Medicaid work requirements: Where do they stand after the blue wave?

The 2018 midterm elections have dealt a significant setback to President Trump’s agenda in the legislative arena.

However, there are still many ways for the Trump administration to keep swinging away at the Affordable Care Act. One particularly effective unilateral instrument is the regulatory process – that is, the implementation of statutory law by executive agencies.

This may prove particularly consequential for Medicaid, the health coverage program for those with low incomes or disabilities. One particular area of attention for scholars like me is so-called community engagement or work requirements for Medicaid beneficiaries. These mandates generally require beneficiaries to conduct work-related activities or lose coverage.

While still in litigation, the Trump administration has indicated its strong commitment to moving forward with these efforts.

Helping individuals leave poverty is a worthwhile cause. As someone who studies health policy, I am concerned, based on research that others and I have conducted, that the focus of the Trump administration is misplaced. Indeed, their actions run counter to a broad scholarly consensus which universally emphasizes the benefits of health coverage. Most critically, they may disproportionately affect populations with vulnerabilities.

Work for coverage: What the evidence from welfare reform tells us

Work requirements have been implemented in a variety of public assistance programs outside of Medicaid. They have been featured most prominently in the Temporary Assistance for Needy Families program, or what Americans generally refer to as “welfare.”

When President Clinton and a Republican Congress “ended welfare as we know it” in 1996, they imposed strict work requirements and time limits for beneficiaries. The resulting changes can only be described as transformational. Importantly, they include a dramatic decline in the nation’s welfare case load.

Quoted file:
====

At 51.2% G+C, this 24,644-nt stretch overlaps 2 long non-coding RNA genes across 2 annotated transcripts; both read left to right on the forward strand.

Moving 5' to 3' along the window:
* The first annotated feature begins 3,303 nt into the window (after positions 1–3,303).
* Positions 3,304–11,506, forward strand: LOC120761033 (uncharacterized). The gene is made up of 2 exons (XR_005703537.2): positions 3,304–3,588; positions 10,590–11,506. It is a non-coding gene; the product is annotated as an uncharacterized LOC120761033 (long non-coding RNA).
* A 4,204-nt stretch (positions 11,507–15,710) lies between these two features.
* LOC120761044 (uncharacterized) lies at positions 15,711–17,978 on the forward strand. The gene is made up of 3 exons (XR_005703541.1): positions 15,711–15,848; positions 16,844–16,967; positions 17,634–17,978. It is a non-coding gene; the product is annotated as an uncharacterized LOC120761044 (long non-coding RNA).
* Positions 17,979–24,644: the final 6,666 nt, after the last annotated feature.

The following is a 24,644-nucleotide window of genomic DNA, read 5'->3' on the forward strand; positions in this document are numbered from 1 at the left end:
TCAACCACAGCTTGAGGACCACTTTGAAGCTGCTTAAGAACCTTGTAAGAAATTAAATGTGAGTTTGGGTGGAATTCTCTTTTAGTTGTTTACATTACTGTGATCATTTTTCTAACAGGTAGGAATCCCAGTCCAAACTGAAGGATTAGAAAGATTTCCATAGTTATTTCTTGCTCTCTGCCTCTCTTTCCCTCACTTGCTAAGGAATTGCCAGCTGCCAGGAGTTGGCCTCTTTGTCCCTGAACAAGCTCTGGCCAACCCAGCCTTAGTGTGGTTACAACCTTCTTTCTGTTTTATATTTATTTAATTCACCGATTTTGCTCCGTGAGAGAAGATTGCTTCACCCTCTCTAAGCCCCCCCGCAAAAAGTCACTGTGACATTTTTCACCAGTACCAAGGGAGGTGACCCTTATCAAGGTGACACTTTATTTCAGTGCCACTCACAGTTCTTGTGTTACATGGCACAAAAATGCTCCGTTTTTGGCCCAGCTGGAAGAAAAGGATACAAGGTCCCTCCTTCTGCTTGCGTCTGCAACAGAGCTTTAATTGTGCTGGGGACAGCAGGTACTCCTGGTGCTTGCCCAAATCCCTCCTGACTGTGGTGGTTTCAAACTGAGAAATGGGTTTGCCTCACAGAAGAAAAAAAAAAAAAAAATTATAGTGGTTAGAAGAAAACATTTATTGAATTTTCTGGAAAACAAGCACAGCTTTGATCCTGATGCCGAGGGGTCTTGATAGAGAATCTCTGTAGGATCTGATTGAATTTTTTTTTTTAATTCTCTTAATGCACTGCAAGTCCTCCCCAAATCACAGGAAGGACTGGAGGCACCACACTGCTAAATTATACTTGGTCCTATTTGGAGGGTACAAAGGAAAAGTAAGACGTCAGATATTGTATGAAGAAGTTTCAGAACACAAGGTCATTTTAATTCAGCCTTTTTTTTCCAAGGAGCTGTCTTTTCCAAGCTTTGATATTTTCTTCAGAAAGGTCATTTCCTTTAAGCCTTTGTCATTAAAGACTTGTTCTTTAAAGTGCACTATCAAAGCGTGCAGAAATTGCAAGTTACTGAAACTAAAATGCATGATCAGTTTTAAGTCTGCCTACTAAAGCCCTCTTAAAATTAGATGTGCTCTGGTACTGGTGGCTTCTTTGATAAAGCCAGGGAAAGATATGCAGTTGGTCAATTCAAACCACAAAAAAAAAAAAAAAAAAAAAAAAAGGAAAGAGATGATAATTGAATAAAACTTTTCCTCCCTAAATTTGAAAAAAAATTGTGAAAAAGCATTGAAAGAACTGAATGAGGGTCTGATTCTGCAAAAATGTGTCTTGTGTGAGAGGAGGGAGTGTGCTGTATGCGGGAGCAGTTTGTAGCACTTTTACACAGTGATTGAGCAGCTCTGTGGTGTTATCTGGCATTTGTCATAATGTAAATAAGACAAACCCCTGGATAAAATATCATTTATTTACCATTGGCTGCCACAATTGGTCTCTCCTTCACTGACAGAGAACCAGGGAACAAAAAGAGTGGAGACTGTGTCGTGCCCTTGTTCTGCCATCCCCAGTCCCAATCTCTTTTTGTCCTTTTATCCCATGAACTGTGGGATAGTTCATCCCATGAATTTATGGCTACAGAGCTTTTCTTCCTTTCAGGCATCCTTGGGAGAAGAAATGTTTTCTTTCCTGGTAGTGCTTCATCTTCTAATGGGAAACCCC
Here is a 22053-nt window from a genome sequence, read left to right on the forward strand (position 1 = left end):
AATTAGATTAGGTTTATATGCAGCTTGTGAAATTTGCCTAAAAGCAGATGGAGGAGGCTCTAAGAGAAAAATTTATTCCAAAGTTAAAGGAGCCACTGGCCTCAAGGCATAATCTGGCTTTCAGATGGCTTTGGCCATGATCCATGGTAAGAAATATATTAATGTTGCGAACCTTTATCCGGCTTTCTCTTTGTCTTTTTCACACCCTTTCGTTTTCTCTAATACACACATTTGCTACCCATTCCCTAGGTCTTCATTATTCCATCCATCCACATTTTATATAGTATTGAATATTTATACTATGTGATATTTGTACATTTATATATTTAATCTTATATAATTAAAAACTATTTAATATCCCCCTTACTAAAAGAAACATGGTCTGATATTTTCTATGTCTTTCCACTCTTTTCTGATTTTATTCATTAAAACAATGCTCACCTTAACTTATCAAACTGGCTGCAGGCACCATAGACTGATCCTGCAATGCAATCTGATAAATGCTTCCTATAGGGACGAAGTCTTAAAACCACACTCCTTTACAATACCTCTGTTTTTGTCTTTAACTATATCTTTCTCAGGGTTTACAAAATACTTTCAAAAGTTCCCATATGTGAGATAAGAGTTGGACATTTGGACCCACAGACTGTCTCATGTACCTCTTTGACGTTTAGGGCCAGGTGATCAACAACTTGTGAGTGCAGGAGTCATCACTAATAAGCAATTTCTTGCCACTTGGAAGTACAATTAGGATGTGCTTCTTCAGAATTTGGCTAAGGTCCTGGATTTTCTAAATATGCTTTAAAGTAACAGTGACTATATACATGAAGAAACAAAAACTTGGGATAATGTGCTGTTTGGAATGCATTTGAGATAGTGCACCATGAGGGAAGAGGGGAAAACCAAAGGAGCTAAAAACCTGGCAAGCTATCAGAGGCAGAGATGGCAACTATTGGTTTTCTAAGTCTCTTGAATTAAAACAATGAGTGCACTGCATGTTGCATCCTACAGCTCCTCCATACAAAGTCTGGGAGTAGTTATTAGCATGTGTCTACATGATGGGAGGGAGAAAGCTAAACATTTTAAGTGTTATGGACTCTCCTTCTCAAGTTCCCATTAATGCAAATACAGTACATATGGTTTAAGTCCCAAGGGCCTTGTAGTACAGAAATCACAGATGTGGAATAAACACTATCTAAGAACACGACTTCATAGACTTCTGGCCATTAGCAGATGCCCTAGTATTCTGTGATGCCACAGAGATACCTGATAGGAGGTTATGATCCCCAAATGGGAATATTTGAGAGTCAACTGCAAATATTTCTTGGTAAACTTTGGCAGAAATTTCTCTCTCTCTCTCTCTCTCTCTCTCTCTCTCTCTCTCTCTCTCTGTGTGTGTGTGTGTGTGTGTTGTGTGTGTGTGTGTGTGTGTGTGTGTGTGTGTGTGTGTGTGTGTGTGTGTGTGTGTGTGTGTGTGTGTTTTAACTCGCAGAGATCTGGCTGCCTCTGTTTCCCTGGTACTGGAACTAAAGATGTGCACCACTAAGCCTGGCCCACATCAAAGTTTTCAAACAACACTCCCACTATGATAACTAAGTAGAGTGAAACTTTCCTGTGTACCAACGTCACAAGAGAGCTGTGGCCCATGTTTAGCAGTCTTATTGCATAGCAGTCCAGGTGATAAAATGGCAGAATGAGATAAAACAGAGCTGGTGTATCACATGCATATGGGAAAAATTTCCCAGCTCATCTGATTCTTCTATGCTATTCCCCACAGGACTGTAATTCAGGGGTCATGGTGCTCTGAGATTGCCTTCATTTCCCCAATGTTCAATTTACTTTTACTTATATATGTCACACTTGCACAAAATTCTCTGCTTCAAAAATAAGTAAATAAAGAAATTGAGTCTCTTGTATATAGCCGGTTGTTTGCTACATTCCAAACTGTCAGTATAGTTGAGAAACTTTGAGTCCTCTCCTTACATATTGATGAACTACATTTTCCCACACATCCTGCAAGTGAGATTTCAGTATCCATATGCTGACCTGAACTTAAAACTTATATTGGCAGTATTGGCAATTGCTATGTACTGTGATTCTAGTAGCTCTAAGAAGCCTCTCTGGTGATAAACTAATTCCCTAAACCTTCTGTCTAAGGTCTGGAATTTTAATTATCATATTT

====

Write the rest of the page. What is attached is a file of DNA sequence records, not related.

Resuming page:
Many people on Medicaid work, and many of those who do not wish they could find a job. Zoran Orcik/Shutterstock.com
Proponents of work requirements have hailed these developments as vindication of the policy. More deliberate assessments, however, have raised questions about this interpretation.

For one, there is strong evidence that a significant reduction in caseload was a result of the strong economy in the late 1990s. The reduction also coincided with the expansion of the Earned Income Tax Credit, which made work more profitable for low-income earners. Additionally, a major portion of the reduction of the welfare load has been the result of eligible individuals merely being diverted from the program.

When it comes to the experience of people who benefit from Medicaid, more causes for concern emerge. Indeed, most employment and income gains have proven ephemeral.

Individuals who were subject to work requirements generally found only entry-level, low-paying jobs without benefits.

Moreover, employment is often impermanent and therefore highly unstable.

Critically, beneficiaries have also failed to transition into better-paying jobs over time. As a result, they continue to struggle with housing and food security.

Studies have found no hard evidence for sustained reductions in poverty.

And certain populations faced particularly negative impacts. These include those with significant employment barriers such as chronic health conditions, low job skills, and low education status.

Minorities appear to also be disproportionately affected. The same holds for those suffering from addiction or domestic violence.

Perhaps of greatest concern is evidence that for a significant portion of those beneficiaries forced off public assistance the result has been a slide into deep and persistent poverty.

Work requirements and the Trump administration

Pres. Trump speaking at a rally in Wilkes-Barre, Pennsylvania, Aug. 2, 2018. Evan El-Amin/Shutterstock.com
Since taking office, the Trump administration has sought to aggressively introduce work requirements into the Medicaid program. It has argued that doing so would “put beneficiaries in control with the right incentives to live healthier, independent lives.”